As we're all aware, a bevy of local and state politicians in New York have jumped on the anti-Indian Point bandwagon. But for Westchester County resident Peter Applebome, the answers to questions about energy and the environment aren't so obvious:
[C]losing Indian Point raises its share of vexing questions.Can it actually be that somebody is thinking about this question like an adult for a change?
For starters: Is New York prepared to increase carbon emissions and perhaps flunk its goals under the Regional Greenhouse Gas Initiative to close Indian Point? In whose neighborhoods in Westchester or Rockland Counties is it prepared to build the power plants that would replace it? Is the possibility of more expensive and less reliable electricity an acceptable trade-off for not having to worry about Indian Point? If Indian Point poses an unacceptable risk, shouldn’t the dozens of nuclear plants in metropolitan areas around the country and the world close as well? And we’re comfortable with those carbon trade-offs too?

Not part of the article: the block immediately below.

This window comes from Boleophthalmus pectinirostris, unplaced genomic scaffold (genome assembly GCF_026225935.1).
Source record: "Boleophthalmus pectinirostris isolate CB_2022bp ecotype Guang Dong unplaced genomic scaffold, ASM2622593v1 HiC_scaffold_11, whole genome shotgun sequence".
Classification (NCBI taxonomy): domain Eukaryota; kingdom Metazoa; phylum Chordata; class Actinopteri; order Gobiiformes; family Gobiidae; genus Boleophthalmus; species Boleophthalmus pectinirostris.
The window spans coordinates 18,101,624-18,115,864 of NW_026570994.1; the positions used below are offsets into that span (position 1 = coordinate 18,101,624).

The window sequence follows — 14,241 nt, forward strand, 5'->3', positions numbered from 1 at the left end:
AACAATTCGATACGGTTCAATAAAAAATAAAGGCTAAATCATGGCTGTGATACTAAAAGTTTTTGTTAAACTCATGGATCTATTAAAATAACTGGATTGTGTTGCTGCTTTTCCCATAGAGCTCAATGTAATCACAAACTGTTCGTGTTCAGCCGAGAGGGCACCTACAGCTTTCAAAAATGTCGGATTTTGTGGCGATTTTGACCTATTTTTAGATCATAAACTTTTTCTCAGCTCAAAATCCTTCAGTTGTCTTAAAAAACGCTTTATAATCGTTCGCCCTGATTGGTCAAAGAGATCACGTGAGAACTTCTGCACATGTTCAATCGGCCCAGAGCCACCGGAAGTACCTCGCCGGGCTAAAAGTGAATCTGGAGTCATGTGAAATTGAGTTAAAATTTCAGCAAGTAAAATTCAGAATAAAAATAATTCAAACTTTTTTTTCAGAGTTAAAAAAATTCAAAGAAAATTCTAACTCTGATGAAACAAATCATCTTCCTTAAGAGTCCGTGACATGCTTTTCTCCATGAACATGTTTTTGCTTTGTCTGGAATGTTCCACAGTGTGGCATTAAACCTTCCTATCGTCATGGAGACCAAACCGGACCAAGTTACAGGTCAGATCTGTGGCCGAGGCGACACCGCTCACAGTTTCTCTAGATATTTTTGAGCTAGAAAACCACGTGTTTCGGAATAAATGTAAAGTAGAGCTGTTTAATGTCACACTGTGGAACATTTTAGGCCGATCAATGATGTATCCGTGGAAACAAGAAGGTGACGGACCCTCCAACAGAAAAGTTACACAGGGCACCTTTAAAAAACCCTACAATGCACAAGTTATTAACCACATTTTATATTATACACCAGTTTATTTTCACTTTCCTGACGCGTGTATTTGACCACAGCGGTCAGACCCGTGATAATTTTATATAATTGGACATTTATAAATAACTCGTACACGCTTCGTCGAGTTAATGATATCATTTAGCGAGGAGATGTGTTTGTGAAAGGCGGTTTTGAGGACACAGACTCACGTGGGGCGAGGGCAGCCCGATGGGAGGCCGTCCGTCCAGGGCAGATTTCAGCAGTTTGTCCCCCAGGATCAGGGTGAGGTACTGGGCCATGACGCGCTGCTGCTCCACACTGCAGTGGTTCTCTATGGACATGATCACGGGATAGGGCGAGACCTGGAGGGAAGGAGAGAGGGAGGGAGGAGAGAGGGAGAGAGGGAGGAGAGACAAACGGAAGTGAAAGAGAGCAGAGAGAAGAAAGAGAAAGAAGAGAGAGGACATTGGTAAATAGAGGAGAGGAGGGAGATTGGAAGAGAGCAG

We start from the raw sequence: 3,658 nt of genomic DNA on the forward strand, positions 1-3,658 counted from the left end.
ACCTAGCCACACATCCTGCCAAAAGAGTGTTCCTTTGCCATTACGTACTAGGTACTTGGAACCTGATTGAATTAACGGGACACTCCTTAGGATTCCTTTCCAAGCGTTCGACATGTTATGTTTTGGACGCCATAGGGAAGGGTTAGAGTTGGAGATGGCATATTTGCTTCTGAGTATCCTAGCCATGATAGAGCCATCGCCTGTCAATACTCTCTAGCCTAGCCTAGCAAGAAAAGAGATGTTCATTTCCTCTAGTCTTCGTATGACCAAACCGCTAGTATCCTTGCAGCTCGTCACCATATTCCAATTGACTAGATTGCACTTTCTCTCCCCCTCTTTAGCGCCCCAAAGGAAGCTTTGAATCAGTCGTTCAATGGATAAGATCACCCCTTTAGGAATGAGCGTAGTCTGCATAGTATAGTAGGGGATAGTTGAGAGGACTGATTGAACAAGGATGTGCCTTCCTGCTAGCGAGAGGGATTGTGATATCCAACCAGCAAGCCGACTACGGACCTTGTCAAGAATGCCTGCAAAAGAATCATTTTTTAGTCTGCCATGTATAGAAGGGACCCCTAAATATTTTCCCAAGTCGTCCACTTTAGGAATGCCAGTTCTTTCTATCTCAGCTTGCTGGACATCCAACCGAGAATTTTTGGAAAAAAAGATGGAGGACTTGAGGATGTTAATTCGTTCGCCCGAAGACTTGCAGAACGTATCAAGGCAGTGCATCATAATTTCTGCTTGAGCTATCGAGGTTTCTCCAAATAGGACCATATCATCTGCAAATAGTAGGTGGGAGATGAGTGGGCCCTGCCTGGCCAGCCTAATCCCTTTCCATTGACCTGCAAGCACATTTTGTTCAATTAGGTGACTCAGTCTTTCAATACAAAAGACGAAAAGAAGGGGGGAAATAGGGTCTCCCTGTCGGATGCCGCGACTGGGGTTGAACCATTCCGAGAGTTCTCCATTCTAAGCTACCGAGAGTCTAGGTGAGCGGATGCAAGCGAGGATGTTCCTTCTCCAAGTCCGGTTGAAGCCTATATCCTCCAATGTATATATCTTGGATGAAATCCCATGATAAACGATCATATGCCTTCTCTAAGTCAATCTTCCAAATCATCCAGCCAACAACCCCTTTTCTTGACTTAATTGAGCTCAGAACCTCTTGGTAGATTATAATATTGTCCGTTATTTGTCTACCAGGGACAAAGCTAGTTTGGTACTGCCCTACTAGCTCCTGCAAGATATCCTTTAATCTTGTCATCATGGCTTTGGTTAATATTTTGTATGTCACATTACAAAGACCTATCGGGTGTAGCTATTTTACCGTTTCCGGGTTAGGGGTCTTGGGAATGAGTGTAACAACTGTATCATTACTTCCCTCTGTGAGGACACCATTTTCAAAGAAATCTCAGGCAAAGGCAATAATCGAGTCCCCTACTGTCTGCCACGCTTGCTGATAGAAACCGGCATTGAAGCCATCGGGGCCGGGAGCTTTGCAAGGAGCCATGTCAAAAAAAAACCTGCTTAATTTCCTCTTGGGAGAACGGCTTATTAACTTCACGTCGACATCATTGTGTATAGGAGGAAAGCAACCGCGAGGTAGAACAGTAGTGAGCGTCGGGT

In the end, they come down to this: Do the forever-green, antinuke politics of the 1970s hold up in the global warming era of 2007? Think before you answer.
As it is, we don’t want windmills off Long Island, and we don’t want the proposed Broadwater floating natural gas plant in Long Island Sound. We almost certainly don’t want a tunnel under the Sound. We don’t want Indian Point, and we sure as heck wouldn’t want a substantial plant to replace it. We want our bloated S.U.V.s and Hummers and the energy-hogging McMansions that the banks haven’t taken back. yet.Wow. Read the rest right now.
Maybe Santa is out there 365 days a year, and maybe we can turn all of Wyoming into a windmill farm that will solve everyone’s problems. Or maybe getting to a sane energy future is a lot more complicated than scaring people to death about Indian Point.